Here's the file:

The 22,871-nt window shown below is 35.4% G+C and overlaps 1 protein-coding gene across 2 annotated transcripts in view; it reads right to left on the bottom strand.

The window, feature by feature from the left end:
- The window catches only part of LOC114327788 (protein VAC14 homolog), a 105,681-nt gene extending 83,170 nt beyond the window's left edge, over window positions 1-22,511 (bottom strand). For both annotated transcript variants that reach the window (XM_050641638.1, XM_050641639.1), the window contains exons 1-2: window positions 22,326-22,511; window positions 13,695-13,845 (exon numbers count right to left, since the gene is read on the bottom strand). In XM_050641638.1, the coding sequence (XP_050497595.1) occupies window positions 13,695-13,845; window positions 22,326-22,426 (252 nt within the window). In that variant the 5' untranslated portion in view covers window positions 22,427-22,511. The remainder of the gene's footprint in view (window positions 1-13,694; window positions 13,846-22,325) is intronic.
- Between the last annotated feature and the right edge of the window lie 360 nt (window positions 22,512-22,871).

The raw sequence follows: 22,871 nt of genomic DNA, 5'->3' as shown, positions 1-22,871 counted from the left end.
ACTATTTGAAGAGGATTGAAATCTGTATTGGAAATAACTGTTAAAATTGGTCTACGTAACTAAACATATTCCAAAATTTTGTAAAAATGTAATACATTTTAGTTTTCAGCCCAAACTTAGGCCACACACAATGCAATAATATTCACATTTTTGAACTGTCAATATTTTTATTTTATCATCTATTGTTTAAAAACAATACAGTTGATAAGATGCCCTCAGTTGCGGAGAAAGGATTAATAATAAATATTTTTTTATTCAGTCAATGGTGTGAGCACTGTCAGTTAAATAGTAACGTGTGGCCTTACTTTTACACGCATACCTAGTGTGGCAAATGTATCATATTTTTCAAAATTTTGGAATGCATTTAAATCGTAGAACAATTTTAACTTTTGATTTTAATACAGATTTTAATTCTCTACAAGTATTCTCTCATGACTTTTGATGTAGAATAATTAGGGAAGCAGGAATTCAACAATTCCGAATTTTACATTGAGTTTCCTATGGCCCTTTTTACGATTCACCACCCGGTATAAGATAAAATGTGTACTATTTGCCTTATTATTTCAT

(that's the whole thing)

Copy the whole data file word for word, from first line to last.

The 22,871-nt window shown below is 35.4% G+C and overlaps 1 protein-coding gene across 2 annotated transcripts in view; it reads right to left on the bottom strand.

The window, feature by feature from the left end:
- The window catches only part of LOC114327788 (protein VAC14 homolog), a 105,681-nt gene extending 83,170 nt beyond the window's left edge, over window positions 1-22,511 (bottom strand). For both annotated transcript variants that reach the window (XM_050641638.1, XM_050641639.1), the window contains exons 1-2: window positions 22,326-22,511; window positions 13,695-13,845 (exon numbers count right to left, since the gene is read on the bottom strand). In XM_050641638.1, the coding sequence (XP_050497595.1) occupies window positions 13,695-13,845; window positions 22,326-22,426 (252 nt within the window). In that variant the 5' untranslated portion in view covers window positions 22,427-22,511. The remainder of the gene's footprint in view (window positions 1-13,694; window positions 13,846-22,325) is intronic.
- Between the last annotated feature and the right edge of the window lie 360 nt (window positions 22,512-22,871).

The raw sequence follows: 22,871 nt of genomic DNA, 5'->3' as shown, positions 1-22,871 counted from the left end.
ACTATTTGAAGAGGATTGAAATCTGTATTGGAAATAACTGTTAAAATTGGTCTACGTAACTAAACATATTCCAAAATTTTGTAAAAATGTAATACATTTTAGTTTTCAGCCCAAACTTAGGCCACACACAATGCAATAATATTCACATTTTTGAACTGTCAATATTTTTATTTTATCATCTATTGTTTAAAAACAATACAGTTGATAAGATGCCCTCAGTTGCGGAGAAAGGATTAATAATAAATATTTTTTTATTCAGTCAATGGTGTGAGCACTGTCAGTTAAATAGTAACGTGTGGCCTTACTTTTACACGCATACCTAGTGTGGCAAATGTATCATATTTTTCAAAATTTTGGAATGCATTTAAATCGTAGAACAATTTTAACTTTTGATTTTAATACAGATTTTAATTCTCTACAAGTATTCTCTCATGACTTTTGATGTAGAATAATTAGGGAAGCAGGAATTCAACAATTCCGAATTTTACATTGAGTTTCCTATGGCCCTTTTTACGATTCACCACCCGGTATAAGATAAAATGTGTACTATTTGCCTTATTATTTCAT